The joint healthcare venture from Amazon, Berkshire-Hathaway, and JPMorgan Chase (sometimes called “ABC”) has a grand vision for healthcare. But until now, nobody’s been quite sure what it is. While still a bit ambiguous, the new company’s ambitions are beginning to take shape.
That’s because Jeff Bezos, Warren Buffett, and Jamie Dimon announced that Dr. Atul Gawande would be ABC’s leader.
Journalists have wasted no time weighing in on Dr. Gawande’s merits. Verdicts range from raving applause to cool skepticism.
Our position? That it might be too early to judge. But we are certainly rooting for him, and we see the potential for a transformative change in the industry.
Dr. Gawande is an uncommonly gifted practitioner and communicator. His commitment and his sincerity are unimpeachable. And what’s more, his vision for healthcare has a lot in common with MPIRICA’s.
His Vision for High-Quality Surgical Care
First and foremost, Dr. Gawande is a peerless advocate for surgical quality.
A practicing surgeon himself, he calls surgical care one of healthcare’s three “critical moments” (the other two being childbirth and serious illness). Getting these moments right, according to Dr. Gawande, has more potential to save lives than any other aspect of patient care.
Dr. Gawande – much like MPIRICA – believes in pursuing better surgery by avoiding complications. While MPIRICA helps patients (and payers) do that by selecting excellent surgeons, Dr. Gawande’s work helps surgeons improve their own work.
He developed the World Health Organization’s Safe Surgery Checklist. The list guides surgeons through three key phases of every surgical procedure – just prior to anesthesia, just before making the first incision, and just before the patient leaves the operating room.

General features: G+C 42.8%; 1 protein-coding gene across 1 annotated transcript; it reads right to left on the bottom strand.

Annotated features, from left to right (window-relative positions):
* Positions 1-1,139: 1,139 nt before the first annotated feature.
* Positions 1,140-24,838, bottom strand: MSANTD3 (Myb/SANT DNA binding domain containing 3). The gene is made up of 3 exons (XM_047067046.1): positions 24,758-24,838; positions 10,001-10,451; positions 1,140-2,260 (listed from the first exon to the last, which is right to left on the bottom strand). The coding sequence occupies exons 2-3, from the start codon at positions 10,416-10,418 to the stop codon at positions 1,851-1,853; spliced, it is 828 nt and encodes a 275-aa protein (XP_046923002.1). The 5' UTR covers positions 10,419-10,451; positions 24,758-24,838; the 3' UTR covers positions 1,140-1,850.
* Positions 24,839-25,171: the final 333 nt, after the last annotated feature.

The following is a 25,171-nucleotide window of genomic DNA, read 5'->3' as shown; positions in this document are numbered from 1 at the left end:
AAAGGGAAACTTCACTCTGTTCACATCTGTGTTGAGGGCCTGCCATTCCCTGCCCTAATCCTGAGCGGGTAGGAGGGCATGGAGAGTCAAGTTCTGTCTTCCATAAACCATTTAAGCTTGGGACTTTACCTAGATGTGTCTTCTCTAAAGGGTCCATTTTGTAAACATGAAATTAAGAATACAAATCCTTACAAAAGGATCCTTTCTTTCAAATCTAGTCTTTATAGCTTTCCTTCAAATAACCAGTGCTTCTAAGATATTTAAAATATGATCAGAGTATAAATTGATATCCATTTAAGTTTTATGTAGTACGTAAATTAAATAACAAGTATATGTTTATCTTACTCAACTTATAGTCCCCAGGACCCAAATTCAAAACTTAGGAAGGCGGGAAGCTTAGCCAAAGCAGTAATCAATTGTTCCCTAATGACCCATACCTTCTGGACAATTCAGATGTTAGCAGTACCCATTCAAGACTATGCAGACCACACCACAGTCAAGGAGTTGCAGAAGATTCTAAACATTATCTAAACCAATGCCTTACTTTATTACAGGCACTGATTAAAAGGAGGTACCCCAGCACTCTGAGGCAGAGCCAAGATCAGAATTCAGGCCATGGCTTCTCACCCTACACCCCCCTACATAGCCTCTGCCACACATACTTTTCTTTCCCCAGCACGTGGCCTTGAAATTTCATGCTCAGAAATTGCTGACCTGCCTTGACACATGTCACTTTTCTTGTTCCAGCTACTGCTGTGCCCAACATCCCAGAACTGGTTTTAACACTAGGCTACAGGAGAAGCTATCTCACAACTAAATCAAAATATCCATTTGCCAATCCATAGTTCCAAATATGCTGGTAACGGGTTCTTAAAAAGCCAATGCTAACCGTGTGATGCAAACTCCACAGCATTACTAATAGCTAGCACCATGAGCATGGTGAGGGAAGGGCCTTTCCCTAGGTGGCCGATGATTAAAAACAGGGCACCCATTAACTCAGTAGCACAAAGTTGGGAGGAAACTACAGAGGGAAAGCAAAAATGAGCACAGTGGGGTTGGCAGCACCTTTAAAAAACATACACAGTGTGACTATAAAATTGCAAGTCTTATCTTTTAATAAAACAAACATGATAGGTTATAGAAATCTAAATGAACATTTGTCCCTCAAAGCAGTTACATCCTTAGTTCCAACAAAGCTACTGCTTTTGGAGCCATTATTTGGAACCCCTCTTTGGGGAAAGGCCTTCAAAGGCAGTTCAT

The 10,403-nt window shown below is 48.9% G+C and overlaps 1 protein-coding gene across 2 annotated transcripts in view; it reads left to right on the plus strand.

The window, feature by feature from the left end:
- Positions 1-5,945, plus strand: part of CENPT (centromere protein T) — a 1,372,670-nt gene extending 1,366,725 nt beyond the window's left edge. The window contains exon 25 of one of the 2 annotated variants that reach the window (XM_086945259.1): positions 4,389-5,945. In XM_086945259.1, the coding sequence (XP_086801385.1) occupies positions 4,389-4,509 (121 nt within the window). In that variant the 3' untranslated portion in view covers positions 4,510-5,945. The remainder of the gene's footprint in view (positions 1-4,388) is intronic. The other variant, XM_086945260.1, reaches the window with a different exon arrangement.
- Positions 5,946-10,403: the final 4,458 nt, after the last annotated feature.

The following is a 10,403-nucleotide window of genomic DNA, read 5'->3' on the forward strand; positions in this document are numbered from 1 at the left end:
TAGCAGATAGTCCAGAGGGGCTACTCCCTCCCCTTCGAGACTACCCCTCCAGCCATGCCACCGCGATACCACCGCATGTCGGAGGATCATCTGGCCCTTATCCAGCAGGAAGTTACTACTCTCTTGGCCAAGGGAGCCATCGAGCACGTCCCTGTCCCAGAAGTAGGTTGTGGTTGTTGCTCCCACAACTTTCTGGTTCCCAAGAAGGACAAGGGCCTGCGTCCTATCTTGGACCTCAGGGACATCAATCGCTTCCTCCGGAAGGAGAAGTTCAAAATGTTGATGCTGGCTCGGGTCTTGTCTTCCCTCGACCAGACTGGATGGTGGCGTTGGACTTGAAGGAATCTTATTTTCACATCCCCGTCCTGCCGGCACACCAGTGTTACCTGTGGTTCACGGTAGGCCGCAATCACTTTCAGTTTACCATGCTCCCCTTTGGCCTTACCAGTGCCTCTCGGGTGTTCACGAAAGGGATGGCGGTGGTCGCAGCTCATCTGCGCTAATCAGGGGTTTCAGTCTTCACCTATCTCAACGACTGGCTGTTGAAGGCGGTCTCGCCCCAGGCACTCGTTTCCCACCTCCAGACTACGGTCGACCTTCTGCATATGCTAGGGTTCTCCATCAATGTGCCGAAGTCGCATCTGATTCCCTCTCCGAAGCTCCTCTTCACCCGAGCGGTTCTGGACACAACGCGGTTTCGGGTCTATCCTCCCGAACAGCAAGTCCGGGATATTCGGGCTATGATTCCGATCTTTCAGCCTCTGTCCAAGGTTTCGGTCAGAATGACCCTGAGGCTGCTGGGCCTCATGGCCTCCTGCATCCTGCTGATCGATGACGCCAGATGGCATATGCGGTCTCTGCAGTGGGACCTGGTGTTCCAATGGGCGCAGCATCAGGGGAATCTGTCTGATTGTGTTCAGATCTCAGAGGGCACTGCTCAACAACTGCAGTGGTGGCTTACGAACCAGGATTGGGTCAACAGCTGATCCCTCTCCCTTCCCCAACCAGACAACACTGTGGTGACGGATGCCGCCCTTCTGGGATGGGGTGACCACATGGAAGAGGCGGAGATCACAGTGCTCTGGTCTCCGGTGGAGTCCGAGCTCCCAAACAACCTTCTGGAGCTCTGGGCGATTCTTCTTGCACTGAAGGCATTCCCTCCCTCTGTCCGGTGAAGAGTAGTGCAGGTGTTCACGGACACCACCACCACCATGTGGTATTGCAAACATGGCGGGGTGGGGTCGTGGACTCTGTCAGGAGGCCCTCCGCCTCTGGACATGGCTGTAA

It’s a simple, no-nonsense approach. And it works. ORs that use the list see post-operative complications and mortality drop by nearly 36%. That’s why the checklist is now used by a majority of surgical providers around the world.
His Scrutiny of Healthcare Pricing
Dr. Gawande also has a keen eye for costs.
His seminal essay on healthcare pricing appeared in The New Yorker in 2009. It was an extended investigation of healthcare in McAllen, Texas, a tiny town where Medicare spent almost double the national average, per person.
When he investigated why costs were so high, he found that it was not because McAllen residents were getting care. Instead, the culprit was over-utilization. Doctors were pushing far too much care than appropriate, especially when it came to surgery:
[McAllen Residents] received one-fifth to two-thirds more gallbladder operations, knee replacements, breast biopsies, and bladder scopes. They also received two to three times as many pacemakers, implantable defibrillators, cardiac-bypass operations, carotid endarterectomies, and coronary-artery stents… The primary cause of McAllen’s extreme costs was, very simply, the across-the-board overuse of medicine.
Dr. Gawande’s work in the New Yorker made a very convincing case that high-cost care doesn’t equal high-quality care. Warren Buffett’s long-time business partner, Charlie Munger, was so struck by it that he cut Dr. Gawande a $20,000 check as a way to say ’thank you’ for writing something so ‘socially useful.’
That social utility comes from how well Dr. Gawande mapped out one of healthcare’s central challenges. He rightly pointed out that soaring costs are at the center of, as he puts it, “the battle for the soul of American medicine.”
That may be how he won the attention of the ABC industry titans. Clearly, Dr. Gawande shares Mr. Buffett’s view that healthcare costs are a ‘tapeworm’ eating away American competitiveness from inside out. And, like MPIRICA, he believes that controlling surgical costs should be our first line of intervention.
Who Will Be #2?
Whether Dr. Gawande can stamp out the tapeworm will depend on who he enlists to help him.
The choice of CEO is an important one. That Buffett, Bezos, and Dimon chose Dr. Gawande is a powerful statement on the new organization’s priorities. As in every new venture, however, ABC’s success won’t come from a vision alone — it will all be in the execution.
For that, Dr. Gawande will need a COO, one who is as gifted with the ticklish details of healthcare delivery, payment, and policy as he is in the OR. That person will not be easy to find.
But as Gawande and ABC’s founders look to make a wise choice, those of us in the trenches, with a common vision, will continue to work hard to prepare the landscape for their disruptive entry.